It has been concluded that 3GPP should not produce any technical specifications for terminal interfaces (neither external, i.e. MT/TA-TE, nor internal, e.g. MT-TA) other than the radio interface and the USIM interface. This includes optional as well as mandatory mechanical, electrical and logical specifications for interfaces. As an exception, optional protocols that are necessary for 3GPP terminals and that are not defined elsewhere could be standardized. One agreed example is AT commands.
Instead of specifying external interfaces in 3GPP, appropriate open standards should be used for external interfaces for 3GPP terminals. A list of potential examples of such interfaces is shown in Table 1. It should be noted that the list of interfaces in Table 1 is not exhaustive and that new examples are likely to be added in the future as technical development advances. It should also be noted that proprietary external interfaces may be used in the 3GPP terminals. It is then up to the manufacturer to handle the adoption to standard interfaces.
Since the terminal external interfaces (other than the radio interface, the USIM interface and AT commands), are out of scope of 3GPP, the SDOs can develop their own physical connector specification based on their market requirements. Such specifications should be optional to allow for other terminal interface options to exist on those markets.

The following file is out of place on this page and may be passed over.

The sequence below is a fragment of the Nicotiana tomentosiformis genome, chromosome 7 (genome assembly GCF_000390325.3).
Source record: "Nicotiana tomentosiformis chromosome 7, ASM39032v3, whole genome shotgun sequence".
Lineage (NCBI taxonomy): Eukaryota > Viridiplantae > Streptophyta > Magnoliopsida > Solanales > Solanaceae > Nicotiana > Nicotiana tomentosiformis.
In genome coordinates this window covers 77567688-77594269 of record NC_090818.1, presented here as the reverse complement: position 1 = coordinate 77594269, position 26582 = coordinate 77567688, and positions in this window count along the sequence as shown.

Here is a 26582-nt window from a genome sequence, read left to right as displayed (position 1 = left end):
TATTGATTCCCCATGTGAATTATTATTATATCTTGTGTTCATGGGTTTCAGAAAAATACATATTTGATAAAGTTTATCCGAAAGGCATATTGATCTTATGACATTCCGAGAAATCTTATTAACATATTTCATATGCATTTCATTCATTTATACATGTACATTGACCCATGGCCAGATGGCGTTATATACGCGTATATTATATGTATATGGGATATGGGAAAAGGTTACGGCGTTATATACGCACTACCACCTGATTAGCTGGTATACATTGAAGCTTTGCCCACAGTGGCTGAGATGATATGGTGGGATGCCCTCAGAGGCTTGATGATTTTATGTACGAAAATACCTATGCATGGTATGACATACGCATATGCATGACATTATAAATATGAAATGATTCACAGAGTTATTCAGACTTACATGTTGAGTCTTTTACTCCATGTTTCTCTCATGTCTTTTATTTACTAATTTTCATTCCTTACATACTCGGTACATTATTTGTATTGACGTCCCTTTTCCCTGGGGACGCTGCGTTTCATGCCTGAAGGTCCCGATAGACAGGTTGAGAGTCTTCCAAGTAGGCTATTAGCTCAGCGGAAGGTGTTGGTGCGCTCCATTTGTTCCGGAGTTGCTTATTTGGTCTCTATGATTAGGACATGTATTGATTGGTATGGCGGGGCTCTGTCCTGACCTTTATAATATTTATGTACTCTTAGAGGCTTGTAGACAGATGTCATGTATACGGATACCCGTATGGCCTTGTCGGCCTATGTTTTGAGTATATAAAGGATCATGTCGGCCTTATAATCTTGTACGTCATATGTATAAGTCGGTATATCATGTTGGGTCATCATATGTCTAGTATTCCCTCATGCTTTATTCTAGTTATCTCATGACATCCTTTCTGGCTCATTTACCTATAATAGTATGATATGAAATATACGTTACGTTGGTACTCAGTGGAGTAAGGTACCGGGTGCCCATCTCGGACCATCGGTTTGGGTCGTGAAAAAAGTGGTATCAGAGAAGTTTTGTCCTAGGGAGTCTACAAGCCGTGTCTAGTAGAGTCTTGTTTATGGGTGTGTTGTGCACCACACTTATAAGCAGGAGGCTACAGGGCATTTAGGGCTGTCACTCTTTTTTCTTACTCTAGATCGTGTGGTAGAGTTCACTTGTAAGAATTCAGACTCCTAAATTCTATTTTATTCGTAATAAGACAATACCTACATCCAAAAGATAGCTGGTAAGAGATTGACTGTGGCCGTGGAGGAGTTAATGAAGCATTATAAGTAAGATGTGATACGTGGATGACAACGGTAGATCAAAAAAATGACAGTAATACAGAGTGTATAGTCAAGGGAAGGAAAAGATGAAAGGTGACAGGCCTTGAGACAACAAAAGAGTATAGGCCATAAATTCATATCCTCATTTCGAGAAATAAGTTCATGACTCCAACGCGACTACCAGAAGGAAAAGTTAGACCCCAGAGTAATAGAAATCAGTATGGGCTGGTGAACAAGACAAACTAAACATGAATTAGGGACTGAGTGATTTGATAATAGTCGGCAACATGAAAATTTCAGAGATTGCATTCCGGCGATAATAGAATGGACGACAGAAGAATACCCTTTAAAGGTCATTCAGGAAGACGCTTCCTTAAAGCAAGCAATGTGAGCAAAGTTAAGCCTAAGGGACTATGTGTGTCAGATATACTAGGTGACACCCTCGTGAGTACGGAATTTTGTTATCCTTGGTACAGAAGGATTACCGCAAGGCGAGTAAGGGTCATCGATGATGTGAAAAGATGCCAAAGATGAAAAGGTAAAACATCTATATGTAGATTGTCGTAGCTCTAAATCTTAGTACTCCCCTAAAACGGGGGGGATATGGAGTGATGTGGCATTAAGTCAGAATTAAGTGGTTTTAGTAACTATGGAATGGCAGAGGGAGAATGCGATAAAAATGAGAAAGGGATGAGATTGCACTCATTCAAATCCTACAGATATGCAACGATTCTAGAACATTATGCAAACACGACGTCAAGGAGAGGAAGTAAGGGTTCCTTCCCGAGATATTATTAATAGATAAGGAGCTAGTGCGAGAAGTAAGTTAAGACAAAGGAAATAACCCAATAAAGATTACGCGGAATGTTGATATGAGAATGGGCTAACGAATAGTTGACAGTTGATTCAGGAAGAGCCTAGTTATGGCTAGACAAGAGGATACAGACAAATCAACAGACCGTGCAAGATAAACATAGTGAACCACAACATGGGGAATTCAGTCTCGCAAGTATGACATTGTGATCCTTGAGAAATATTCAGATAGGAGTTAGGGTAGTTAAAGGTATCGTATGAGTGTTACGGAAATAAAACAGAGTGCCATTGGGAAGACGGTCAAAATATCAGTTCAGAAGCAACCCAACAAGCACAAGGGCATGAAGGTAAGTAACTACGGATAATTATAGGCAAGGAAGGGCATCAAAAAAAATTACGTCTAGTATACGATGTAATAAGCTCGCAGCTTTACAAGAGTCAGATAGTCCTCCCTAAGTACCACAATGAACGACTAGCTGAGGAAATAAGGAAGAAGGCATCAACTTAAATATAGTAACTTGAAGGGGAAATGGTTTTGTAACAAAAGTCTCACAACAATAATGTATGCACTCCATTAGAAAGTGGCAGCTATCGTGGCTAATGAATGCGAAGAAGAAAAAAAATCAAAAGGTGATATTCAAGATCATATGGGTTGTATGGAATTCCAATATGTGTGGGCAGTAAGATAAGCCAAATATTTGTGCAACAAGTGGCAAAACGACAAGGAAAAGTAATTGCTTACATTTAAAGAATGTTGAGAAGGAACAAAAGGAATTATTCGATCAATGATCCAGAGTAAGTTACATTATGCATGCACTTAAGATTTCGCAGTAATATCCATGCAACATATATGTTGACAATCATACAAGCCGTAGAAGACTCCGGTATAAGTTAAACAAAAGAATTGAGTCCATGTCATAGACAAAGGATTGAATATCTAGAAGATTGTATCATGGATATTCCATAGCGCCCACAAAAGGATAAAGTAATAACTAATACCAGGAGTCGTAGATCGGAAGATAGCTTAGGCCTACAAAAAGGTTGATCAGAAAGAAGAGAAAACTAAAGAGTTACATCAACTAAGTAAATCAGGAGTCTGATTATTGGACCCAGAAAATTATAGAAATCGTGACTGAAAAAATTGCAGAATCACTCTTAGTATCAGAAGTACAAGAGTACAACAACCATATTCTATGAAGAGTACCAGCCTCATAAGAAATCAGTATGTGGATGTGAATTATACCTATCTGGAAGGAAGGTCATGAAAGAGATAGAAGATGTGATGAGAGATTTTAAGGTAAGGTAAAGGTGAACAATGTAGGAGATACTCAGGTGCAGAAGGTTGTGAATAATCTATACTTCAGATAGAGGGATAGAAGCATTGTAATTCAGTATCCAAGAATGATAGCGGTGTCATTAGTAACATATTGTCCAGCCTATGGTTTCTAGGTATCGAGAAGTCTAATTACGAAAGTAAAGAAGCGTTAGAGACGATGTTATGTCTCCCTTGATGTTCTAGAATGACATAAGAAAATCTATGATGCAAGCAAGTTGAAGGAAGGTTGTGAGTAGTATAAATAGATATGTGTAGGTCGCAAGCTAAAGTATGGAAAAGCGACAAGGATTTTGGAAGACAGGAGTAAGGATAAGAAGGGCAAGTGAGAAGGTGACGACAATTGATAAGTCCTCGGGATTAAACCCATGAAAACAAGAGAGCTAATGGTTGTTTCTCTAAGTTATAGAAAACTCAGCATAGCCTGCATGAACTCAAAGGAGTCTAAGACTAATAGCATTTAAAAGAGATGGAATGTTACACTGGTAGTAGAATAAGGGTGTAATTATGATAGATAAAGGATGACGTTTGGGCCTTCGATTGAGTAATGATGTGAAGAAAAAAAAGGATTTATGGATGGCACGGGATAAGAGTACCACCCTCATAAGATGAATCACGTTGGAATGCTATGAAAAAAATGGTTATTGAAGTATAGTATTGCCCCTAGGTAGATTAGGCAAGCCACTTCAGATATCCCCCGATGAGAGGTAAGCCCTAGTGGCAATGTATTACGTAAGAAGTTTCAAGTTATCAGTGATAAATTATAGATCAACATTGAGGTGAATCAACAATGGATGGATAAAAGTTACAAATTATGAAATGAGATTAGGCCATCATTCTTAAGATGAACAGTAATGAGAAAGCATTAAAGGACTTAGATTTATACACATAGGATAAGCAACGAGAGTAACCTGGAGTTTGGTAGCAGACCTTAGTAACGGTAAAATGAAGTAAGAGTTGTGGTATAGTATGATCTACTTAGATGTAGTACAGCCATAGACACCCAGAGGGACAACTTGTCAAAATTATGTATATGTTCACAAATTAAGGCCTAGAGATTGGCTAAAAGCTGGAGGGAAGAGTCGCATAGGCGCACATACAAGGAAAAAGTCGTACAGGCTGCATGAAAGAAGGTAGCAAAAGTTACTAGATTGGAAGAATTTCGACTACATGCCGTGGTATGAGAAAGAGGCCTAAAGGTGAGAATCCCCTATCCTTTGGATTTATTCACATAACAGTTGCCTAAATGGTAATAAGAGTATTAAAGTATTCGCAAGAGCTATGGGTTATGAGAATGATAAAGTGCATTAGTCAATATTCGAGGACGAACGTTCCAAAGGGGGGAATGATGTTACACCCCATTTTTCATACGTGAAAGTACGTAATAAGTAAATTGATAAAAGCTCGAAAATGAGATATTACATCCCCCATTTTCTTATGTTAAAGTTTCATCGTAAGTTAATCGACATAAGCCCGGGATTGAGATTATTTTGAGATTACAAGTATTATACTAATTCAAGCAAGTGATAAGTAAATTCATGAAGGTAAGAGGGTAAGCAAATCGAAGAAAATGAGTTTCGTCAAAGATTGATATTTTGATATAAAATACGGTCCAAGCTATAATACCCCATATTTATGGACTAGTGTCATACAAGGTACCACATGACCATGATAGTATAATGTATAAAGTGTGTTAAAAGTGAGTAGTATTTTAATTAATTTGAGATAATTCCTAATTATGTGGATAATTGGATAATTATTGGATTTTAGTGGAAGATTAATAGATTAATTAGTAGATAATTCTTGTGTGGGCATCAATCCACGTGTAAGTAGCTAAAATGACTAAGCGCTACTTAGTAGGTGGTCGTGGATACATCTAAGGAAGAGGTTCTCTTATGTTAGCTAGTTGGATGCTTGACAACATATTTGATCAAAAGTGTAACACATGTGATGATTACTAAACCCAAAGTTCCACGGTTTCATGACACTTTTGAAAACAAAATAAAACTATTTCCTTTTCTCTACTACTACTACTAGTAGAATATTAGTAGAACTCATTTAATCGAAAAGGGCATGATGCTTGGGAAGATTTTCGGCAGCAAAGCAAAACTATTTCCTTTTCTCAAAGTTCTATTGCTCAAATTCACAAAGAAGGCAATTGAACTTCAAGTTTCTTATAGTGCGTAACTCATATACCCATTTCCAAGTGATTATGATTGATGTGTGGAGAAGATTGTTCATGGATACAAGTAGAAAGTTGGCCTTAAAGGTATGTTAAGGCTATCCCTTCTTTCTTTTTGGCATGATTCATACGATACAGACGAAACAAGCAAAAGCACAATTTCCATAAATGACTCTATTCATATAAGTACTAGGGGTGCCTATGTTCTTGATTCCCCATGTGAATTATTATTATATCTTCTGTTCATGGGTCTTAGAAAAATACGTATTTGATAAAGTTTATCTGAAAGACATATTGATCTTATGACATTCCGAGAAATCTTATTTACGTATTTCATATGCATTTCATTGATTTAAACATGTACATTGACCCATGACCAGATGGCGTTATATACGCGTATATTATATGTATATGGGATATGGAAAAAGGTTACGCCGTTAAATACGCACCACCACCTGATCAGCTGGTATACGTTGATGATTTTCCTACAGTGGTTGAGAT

4.2.1  AT-commandsp. 7

One important aspect for 3GPP terminals is not being specified in any other specification forum, namely the AT commands. The AT commands are necessary for 3GPP terminals and should therefore be specified in 3GPP. AT commands can be commonly used as a common protocol specification, regardless of whether a wired or wireless connection (IR or RF) is used.
Most of the AT commands will be needed both in GSM and 3GPP. For this reason there is a need to have full access in 3GPP to the GSM defined AT commands.

5  Examples of external interfacesp. 7

Below some potential examples of external interface specifications are given.
Interface Standard Physical Media (connector) Data Rate Network Topology Standard
EIA-232FNine wiresUp to 115 kbpsPoint to pointTIA/EIA-232-F
UART (Intel 8251A Industry Standard)
EPP Enhanced Parallel PortIEEE 1284 -connector with 25 or 36 wiresUp to 1,5 MbpsPoint to pointIEEE Std 1284-1994
ISDN S-InterfaceEight wires2X64 kbps + 16 kbpsPoint to pointISO/IEC 8877:1992
ITU-T Recommendation I.430
IEEE 802.3 EthernetFour wires10 MbpsMultimasterISO/IEC 8877:1992
IEEE Std. 802.3 1998 Edition
USBFour wires (USB Connector)Up to 12 MbpsMaster to slave devicesUSB Specification 1.1
IEEE 1394Four wires (iLink connector)100 Mbps - 400 MbpsMultimasterIEEE Std. 1394 - 1995
IrDA-SIRInfra red transceiver (line of sight)Up to 115 kbpsPoint to point(s)Infrared Data Association Serial Infrared
Physical Layer Specification v1.3
IrDA-MIRInfra red transceiver (line of sight)Up to 1 MbpsPoint to point(s)Infrared Data Association Serial Infrared
Physical Layer Specification v1.3
IrDA-FIRInfra red transceiver (line of sight)Up to 4 MbpsPoint to point(s)Infrared Data Association Serial Infrared
Physical Layer Specification v1.3
802.11 - IRInfra red transceiver (diffused IR)Up to 2 MbpsMultimasterIEEE Std 802.11-1997
802.11-FHSSFrequency-Hopping Spread Spectrum RFUp to 2 MbpsMultimasterIEEE Std 802.11-1997
802.11- DSSSDirect Sequence Spread Spectrum RFUp to 2 MbpsMultimasterIEEE Std 802.11-1997
BluetoothFrequency-Hopping Spread Spectrum RF721 kbs + 57,6 kbs or 2x432,6 kbsPoint to point(s)Bluetooth Specification 1.0

$  Change Historyp. 8